by the ensemble. Next is Hannibal Hamblin, Vice-President, who is chiefly interesting on account of what he might become.
Turn over, and Mr. Stanton gives a sitting for his head alone, the lines of which do not stand comparison very well with the keen, clear outline of Mr. Seward's features, next to it. Why did not Mr. Brady give the full face of Mr. Seward, so that one could see his eye?
In other respects the likeness, though it does not convey that air of "cunning and conceit" which Priace Napoleon's attache attributed in his to the Secretary of State, is characteristic and true.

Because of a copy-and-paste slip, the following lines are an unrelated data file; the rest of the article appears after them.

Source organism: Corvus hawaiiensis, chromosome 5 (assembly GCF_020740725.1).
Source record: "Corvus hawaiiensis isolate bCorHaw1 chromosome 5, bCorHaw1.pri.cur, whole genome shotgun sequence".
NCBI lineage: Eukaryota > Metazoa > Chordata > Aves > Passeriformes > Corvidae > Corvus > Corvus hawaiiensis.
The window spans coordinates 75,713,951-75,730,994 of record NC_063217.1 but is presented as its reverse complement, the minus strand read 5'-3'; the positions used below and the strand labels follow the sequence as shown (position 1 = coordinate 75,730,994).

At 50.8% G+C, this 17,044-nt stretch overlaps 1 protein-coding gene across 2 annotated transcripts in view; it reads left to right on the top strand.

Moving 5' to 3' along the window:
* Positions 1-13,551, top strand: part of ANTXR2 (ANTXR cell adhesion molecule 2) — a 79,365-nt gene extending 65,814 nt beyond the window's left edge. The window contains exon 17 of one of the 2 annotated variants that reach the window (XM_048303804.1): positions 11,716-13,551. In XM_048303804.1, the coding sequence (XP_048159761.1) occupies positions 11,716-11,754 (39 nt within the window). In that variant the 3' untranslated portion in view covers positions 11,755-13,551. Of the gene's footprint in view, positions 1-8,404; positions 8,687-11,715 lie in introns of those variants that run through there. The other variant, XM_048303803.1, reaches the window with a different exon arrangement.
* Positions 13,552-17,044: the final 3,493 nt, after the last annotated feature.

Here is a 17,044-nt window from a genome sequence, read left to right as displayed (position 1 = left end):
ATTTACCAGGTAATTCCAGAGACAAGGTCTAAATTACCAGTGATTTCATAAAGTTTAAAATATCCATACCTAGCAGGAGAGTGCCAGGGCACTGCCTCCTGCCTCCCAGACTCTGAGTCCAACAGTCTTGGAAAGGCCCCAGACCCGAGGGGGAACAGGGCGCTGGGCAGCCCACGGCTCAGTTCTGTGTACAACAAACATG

Pass over Mr. Batel, and we come to Mr. Chase, who is standing with one hand outside his coat, over his breeches pocket, and the other on a plaster of Paris pedestal, looking as though he were waiting for some one to lend him a little money, and expecting it, too. He has one of the best heads among the Cabinet, though one cannot help remarking that he has a detect in his eyes, and oddly enough so h